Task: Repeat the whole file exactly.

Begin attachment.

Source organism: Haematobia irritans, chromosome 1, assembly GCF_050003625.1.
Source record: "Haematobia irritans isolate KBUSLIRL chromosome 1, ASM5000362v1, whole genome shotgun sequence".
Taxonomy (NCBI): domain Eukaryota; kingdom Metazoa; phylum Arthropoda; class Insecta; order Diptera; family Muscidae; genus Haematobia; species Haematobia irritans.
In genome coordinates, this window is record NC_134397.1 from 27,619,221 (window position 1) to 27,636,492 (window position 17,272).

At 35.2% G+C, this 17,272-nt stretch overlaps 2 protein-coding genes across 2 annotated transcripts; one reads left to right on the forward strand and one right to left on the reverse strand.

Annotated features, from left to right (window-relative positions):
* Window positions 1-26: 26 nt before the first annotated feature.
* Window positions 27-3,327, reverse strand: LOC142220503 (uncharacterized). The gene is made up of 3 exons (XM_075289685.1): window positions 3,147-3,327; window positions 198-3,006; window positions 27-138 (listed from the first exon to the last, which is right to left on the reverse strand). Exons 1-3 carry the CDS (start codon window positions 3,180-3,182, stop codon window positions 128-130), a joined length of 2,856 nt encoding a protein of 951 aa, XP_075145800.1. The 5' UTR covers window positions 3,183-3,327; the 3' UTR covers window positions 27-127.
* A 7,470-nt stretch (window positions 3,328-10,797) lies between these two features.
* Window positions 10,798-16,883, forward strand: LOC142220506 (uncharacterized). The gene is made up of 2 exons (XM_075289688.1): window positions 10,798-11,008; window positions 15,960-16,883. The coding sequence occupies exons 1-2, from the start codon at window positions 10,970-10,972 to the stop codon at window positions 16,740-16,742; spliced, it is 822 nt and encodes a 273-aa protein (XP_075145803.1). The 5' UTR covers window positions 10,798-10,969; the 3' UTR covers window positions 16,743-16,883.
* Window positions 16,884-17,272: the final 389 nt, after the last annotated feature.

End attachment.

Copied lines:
Source organism: Haematobia irritans, chromosome 1, assembly GCF_050003625.1.
Source record: "Haematobia irritans isolate KBUSLIRL chromosome 1, ASM5000362v1, whole genome shotgun sequence".
Taxonomy (NCBI): domain Eukaryota; kingdom Metazoa; phylum Arthropoda; class Insecta; order Diptera; family Muscidae; genus Haematobia; species Haematobia irritans.
In genome coordinates, this window is record NC_134397.1 from 27,619,221 (window position 1) to 27,636,492 (window position 17,272).

At 35.2% G+C, this 17,272-nt stretch overlaps 2 protein-coding genes across 2 annotated transcripts; one reads left to right on the forward strand and one right to left on the reverse strand.

Annotated features, from left to right (window-relative positions):
* Window positions 1-26: 26 nt before the first annotated feature.
* Window positions 27-3,327, reverse strand: LOC142220503 (uncharacterized). The gene is made up of 3 exons (XM_075289685.1): window positions 3,147-3,327; window positions 198-3,006; window positions 27-138 (listed from the first exon to the last, which is right to left on the reverse strand). Exons 1-3 carry the CDS (start codon window positions 3,180-3,182, stop codon window positions 128-130), a joined length of 2,856 nt encoding a protein of 951 aa, XP_075145800.1. The 5' UTR covers window positions 3,183-3,327; the 3' UTR covers window positions 27-127.
* A 7,470-nt stretch (window positions 3,328-10,797) lies between these two features.
* Window positions 10,798-16,883, forward strand: LOC142220506 (uncharacterized). The gene is made up of 2 exons (XM_075289688.1): window positions 10,798-11,008; window positions 15,960-16,883. The coding sequence occupies exons 1-2, from the start codon at window positions 10,970-10,972 to the stop codon at window positions 16,740-16,742; spliced, it is 822 nt and encodes a 273-aa protein (XP_075145803.1). The 5' UTR covers window positions 10,798-10,969; the 3' UTR covers window positions 16,743-16,883.
* Window positions 16,884-17,272: the final 389 nt, after the last annotated feature.